Initially, the moving party has the burden of demonstrating the absence of a genuine issue of material fact. Celotex Corp. v. Catrett, 477 U.S. 317, 323 (1986). Once the moving party has met this burden, the nonmoving party must identify, by affidavits or otherwise, specific facts showing that there is a genuine issue for trial. Id. Thus, to withstand a properly supported motion for summary judgment, the nonmoving party must identify specific facts and affirmative evidence that contradict those offered by the moving party. Anderson, 477 U.S. at 256-57. A party opposing summary judgment must do more than just rest upon mere allegations, general denials, or vague statements. Saldana v. Kmart Corp., 260 F.3d 228, 232 (3d Cir. 2001).

C. Analysis

1. Whether Plaintiff has Sued the Proper Defendant

Before plaintiff's substantive claims are analyzed, it must first be determined whether plaintiff has sued the proper defendant. Plaintiff has asserted his 42 U.S.C. § 1983 claims against Cumberland County Jail. Plaintiff has not brought his action against any other defendant. Plaintiff only suing Cumberland County Jail is a problem because a county jail cannot be sued under § 1983 since it is not a "person." Harvey v. Ridge, 2007 WL 674710, *6 n.7 (D.N.J. Feb. 28, 2007) (citing Fischer v. Cahill, 474 F.2d 991, 992 (3d Cir. 1973); McLeod v. Monmouth County Correctional Institution, 2006 WL 572346, No. 05-4710 (AET) at * 4 (D.N.J. Mar. 8, 2006) (collecting cases holding county jail not an entity amenable to suit under § 1983)). Consequently, a strict reading of plaintiff's complaint warrants the dismissal of the action. Because, however, (1) plaintiff is proceeding pro se, and pro se complaints are to be construed liberally, (2) this two and a half year-old case is at the summary judgment stage, (3) defendant did not raise this issue, and (4) this deficiency was not identified in the pro se complaint screening process, the Court will undertake the task of construing plaintiff's complaint to determine whether he has already pleaded the proper defendant or defendants.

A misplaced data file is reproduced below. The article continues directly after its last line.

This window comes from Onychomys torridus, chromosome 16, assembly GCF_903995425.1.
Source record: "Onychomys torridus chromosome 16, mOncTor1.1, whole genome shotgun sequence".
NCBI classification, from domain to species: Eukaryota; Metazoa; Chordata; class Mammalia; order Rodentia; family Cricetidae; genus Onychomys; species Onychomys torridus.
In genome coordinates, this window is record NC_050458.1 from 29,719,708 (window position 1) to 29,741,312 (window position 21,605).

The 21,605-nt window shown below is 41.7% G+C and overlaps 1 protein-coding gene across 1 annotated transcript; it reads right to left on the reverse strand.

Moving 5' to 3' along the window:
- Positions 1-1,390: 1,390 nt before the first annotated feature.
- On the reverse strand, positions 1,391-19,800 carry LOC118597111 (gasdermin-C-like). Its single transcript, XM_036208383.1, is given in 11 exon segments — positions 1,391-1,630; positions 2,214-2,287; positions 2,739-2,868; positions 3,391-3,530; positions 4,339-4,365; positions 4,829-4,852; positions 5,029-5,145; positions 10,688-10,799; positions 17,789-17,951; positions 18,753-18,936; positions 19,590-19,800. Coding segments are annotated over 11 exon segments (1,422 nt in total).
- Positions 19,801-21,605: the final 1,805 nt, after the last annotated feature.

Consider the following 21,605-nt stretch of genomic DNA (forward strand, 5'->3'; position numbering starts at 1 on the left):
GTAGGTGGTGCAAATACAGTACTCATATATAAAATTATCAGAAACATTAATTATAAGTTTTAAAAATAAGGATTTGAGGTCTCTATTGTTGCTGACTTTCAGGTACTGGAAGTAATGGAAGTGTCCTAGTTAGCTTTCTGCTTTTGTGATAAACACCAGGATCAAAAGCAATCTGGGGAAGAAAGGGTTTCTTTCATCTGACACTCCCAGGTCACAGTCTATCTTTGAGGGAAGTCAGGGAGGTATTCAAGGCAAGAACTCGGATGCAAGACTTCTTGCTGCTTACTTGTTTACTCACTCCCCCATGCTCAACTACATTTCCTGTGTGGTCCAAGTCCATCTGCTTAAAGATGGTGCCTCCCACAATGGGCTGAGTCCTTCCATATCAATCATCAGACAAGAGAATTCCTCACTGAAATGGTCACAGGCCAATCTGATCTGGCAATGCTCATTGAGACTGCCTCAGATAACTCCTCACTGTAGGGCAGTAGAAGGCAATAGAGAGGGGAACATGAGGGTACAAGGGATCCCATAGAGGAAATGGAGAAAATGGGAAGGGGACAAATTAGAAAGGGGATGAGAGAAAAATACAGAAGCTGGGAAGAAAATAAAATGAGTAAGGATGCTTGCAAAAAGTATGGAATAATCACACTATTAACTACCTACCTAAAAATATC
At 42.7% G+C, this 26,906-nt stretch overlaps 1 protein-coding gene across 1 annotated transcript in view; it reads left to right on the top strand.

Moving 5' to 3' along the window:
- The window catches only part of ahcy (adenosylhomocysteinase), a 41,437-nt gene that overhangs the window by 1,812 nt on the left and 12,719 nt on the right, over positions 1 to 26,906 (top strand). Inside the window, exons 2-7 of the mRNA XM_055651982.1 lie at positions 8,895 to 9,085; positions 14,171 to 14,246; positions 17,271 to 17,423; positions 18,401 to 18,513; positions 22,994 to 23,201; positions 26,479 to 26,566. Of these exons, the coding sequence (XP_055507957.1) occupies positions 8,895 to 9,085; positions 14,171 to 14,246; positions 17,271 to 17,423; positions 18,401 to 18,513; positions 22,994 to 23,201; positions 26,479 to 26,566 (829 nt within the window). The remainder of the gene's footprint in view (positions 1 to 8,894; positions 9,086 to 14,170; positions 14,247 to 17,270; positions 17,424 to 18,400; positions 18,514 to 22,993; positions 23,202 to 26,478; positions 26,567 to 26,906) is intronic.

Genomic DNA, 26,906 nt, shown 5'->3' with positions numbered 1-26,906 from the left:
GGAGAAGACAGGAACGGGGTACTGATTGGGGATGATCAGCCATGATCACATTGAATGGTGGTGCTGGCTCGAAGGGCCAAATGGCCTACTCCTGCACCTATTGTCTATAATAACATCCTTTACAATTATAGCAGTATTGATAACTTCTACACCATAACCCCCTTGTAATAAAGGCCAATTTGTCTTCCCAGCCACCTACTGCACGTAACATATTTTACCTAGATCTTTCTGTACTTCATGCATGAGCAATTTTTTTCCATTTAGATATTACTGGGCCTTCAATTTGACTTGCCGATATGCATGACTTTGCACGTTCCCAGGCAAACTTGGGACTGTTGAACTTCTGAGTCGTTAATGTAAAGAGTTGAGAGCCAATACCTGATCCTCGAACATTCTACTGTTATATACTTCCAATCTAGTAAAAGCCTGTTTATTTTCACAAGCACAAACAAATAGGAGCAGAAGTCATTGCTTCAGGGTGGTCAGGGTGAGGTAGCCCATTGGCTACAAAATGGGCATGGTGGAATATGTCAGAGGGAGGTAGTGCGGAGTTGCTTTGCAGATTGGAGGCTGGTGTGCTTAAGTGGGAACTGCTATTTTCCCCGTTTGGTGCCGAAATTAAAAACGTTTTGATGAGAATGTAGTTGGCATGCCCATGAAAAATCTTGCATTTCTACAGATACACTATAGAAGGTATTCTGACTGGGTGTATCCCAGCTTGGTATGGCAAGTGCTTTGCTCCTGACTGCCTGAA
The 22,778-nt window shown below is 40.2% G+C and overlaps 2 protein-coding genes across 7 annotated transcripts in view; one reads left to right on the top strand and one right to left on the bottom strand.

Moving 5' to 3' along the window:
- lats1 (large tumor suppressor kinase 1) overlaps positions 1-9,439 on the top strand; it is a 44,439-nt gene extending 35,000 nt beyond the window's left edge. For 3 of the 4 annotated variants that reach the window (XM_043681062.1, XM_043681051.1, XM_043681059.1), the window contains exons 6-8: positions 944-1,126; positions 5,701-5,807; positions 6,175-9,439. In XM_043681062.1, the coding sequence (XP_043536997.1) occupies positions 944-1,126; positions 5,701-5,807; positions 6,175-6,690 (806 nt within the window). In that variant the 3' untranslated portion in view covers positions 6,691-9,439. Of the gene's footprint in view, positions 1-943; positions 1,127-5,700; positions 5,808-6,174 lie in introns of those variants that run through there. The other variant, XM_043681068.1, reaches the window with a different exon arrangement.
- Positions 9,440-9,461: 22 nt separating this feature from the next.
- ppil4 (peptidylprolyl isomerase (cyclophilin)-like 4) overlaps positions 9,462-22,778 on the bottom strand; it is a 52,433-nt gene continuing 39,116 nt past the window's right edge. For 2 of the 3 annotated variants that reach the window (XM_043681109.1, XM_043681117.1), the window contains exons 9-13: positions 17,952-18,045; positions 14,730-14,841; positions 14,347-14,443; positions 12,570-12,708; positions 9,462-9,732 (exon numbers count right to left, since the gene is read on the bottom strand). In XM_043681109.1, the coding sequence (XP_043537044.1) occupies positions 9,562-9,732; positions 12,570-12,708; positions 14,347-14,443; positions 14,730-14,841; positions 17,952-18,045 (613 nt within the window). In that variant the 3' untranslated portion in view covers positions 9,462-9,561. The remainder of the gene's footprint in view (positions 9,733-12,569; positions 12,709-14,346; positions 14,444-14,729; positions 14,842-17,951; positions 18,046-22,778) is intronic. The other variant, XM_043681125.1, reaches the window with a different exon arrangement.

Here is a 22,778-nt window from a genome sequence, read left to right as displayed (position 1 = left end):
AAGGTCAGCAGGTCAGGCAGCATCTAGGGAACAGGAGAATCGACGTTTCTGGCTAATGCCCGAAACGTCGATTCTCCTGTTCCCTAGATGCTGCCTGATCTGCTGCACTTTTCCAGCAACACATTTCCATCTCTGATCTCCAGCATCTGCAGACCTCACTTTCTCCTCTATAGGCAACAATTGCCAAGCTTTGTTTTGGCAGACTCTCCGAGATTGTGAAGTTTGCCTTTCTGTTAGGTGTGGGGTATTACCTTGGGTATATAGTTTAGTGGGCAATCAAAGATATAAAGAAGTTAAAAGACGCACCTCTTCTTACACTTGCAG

One possible proper defendant is Cumberland County. If the Court were to determine that plaintiff's claims are against Cumberland County, the County is only amendable to suit under § 1983 if plaintiff has alleged a policy or practice of the County with regard to his medical treatment, or with regard to the opening of legal mail. Goodrich v. Clinton County Prison, 214 Fed. Appx. 105, 113 (3d Cir. 2007) (citing Beck v. City of Pittsburgh, 89 F.3d 966, 971 (3d Cir. 1996)). Plaintiff, however, has not made any such allegations.*fn1 As a result, plaintiff's complaint cannot be construed as naming Cumberland County as a defendant.

Another possible proper defendant is the prison warden, who appears to have been Glenn Saunders during plaintiff's time at Cumberland County Jail. With regard to plaintiff's § 1983 claims, the warden cannot be liable where, as here, the inmate is already receiving treatment from the prison's medical staff. See Durmer v. O'Carroll, 991 F.2d 64, 69 (3d Cir. 1993). With regard to plaintiff's claims regarding his legal mail, the warden may be a proper defendant. Plaintiff, however, cannot sue the warden in his official capacity, because a claim against a county employee is construed as one against the county, and in order to maintain a claim against the county, plaintiff must allege that the constitutional injury arose as a result of a policy or custom. Sampson v. Berks County Prison, 171 Fed. Appx. 382, 385 (3d Cir. 2006) (citing Natale v. Camden ...